Additions will be made to the definition Party to correct unintended omissions. The revised definition will mean that, whenever redress is requested for a boat by the race committee or considered for a boat by the protest committee, that boat will be a party to the resulting hearing. Also, a race committee that requests redress for a boat will also become a party when its request is heard.

Appendix B, Rule B3.1(c):

Rule 18.2(c) is changed to:
When a board is required to give mark-room by rule 18.2(b), she shall continue to do so even if later an overlap is broken or a new overlap begins. However, if either board the board entitled to mark-room passes head to wind, rule 18.2(b) ceases to apply.

Appendix C, Rule C2.12 (a new rule):

C2.12 Rule 18.2(e) is changed to ‘If a boat obtained an inside overlap and from the time the overlap began, the outside boat has been unable to give mark-room, she is not required to give it.’

The more things change the more they stay the same.

Monday, November 23, 2009


Sailing is a rush. When winds exceed 15 knots, our deck slants almost vertically and chop splashes over the bow and low side, drenching me, the crew sitting in the forward position. My dad and I sit next to each other on the side of our Star (a low, slick racing boat), Tantalus, ready to fling our combined weight over the side to level the deck as much as our 300 pounds can. I hook my feet into the hiking straps and lean out in a sustained sit-up for the length of the tack. Anyone who says sailing is not a real sport does not understand the meaning of work--strength, focus, and strategy combine during a race to form the ultimate recreation.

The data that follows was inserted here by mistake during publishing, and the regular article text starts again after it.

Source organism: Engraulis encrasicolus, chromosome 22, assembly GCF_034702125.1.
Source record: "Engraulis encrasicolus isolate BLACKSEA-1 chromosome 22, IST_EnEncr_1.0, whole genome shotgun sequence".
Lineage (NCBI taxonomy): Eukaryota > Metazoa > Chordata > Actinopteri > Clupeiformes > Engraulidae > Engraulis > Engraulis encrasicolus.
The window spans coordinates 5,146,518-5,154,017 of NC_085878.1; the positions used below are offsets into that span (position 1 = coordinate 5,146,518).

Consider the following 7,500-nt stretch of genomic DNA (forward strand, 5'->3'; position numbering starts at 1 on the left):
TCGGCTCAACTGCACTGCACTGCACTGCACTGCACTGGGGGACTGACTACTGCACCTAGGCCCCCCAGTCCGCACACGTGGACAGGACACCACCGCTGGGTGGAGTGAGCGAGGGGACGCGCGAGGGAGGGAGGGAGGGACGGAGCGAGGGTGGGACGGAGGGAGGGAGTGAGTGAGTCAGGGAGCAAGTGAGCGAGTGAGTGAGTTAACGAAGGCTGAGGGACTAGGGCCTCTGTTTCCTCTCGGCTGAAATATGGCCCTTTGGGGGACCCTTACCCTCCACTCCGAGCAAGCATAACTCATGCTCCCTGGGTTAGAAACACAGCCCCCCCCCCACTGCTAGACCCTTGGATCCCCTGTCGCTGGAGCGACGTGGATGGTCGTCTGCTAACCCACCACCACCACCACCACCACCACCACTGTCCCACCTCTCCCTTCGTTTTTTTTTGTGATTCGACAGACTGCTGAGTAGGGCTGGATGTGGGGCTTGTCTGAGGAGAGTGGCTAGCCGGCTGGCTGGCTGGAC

More for Less

Sailing at its best sailing gives you more pleasure for so much less. No fuel burned, no noise and nothing but the wind to push you along at sometimes amazing speeds. When you look around the landscape of possible sailing experiences no boat can compare to the Star for classic beauty and pure sailing excellence. For a new Star we get so much more for less in our fleet.